Throughout history many gardens were designed expressly for nighttime viewing. Regardless of such intent, gardens take on an ethereal quality after dark. Bathed in moonlight, sharp edges melt into soft shadows. Fragrances emerge as flowers open. Artificial light plays and delights, equally at home in swaying lanterns or exploding fireworks.
This photographic body of work by Diane Cook and Len Jenshel is a meditation on what night reveals in a created paradise. Because photoreceptive cells in eyes cannot process color in moonlight alone, black and white prints show the gardens as humans would see them at night. The long exposures and the sensitivity of film and digital imaging allow the camera to capture color, revealing an otherwise invisible nighttime landscape.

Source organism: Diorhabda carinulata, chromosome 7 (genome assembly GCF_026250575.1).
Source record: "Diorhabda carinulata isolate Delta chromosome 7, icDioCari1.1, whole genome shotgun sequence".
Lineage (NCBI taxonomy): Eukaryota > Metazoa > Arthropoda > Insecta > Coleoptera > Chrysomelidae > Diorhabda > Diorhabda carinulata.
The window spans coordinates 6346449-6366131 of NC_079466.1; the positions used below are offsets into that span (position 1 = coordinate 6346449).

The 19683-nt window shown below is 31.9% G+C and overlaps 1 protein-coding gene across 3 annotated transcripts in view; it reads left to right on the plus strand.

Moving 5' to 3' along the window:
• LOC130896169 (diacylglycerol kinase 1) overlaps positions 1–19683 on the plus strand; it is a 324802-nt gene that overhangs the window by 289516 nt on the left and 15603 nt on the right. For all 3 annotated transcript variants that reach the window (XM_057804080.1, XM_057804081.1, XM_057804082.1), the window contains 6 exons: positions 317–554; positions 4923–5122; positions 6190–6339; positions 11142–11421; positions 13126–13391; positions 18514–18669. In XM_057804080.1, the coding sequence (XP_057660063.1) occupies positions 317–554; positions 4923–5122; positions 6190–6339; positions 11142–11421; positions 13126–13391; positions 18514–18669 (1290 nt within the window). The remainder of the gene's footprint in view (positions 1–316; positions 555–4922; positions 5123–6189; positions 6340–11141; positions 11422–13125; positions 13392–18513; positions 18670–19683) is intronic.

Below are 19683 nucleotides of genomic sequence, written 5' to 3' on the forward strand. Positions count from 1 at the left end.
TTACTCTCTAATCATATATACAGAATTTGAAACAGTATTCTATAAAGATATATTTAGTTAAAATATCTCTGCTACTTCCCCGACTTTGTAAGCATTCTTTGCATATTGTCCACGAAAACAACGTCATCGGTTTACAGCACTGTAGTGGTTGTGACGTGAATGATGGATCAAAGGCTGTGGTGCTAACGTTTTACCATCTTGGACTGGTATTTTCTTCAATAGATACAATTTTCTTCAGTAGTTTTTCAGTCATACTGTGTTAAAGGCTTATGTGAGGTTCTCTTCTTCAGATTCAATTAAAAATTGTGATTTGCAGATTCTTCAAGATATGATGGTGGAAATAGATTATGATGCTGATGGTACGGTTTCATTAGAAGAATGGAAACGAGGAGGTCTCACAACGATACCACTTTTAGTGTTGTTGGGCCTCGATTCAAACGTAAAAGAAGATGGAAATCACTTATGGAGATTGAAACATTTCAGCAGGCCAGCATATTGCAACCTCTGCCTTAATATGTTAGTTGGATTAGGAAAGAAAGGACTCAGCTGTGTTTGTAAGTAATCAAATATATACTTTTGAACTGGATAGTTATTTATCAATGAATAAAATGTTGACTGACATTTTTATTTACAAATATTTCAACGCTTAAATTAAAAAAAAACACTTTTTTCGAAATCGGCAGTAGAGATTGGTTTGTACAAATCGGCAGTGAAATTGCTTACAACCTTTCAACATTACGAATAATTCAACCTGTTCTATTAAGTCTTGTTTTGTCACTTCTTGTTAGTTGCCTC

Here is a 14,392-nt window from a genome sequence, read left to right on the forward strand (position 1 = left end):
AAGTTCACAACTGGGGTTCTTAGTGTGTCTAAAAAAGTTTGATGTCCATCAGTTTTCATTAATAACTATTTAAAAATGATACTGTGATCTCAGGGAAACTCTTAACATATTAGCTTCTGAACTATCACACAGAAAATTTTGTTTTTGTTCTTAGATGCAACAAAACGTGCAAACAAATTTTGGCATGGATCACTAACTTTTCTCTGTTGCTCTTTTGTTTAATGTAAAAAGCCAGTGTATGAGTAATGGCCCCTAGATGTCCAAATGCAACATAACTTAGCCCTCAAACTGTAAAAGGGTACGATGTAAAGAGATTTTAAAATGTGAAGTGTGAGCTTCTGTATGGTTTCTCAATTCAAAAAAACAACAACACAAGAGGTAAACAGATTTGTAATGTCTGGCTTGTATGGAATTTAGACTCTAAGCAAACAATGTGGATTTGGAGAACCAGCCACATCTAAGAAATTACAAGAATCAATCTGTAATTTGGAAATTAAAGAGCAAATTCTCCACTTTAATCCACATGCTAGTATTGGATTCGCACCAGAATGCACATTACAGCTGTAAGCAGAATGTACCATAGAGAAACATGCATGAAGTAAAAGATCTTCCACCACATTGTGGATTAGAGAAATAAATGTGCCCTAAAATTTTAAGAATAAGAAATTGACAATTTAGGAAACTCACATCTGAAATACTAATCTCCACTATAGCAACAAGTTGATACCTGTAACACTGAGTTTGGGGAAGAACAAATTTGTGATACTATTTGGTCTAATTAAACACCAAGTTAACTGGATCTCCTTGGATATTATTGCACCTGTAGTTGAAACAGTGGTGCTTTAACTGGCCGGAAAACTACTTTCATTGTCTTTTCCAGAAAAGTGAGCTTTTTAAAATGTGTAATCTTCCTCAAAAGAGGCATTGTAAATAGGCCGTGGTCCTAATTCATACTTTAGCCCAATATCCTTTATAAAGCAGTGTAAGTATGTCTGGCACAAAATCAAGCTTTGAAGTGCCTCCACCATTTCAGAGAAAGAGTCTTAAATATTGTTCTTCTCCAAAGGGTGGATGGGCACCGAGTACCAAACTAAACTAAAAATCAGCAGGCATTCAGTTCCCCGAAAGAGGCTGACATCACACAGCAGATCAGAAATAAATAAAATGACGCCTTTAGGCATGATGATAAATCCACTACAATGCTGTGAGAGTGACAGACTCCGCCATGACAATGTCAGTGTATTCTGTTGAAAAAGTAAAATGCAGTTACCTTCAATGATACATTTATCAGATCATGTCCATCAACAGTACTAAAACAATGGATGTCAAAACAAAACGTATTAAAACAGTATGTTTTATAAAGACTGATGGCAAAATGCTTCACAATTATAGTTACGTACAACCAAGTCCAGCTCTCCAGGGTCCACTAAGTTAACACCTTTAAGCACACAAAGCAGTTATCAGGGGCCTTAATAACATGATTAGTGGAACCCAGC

Accomplished landscape photographers, Diane Cook and Len Jenshel make images that showcase landscapes and explore how humans shape and control the environment. They have published numerous books including Travels in the American West, HOT SPOTS: America’s Volcanic Landscape, and AQUARIUM. Their many fellowships include the John Simon Guggenheim Memorial Fellowship, the National Endowment for the Arts, the Graham Foundation, and the Design Trust for Public Space. Their work has been exhibited internationally in solo shows all over the world and is represented in more than one hundred museums and collections worldwide. Diane and Len are contributing photographers to National Geographic Magazine.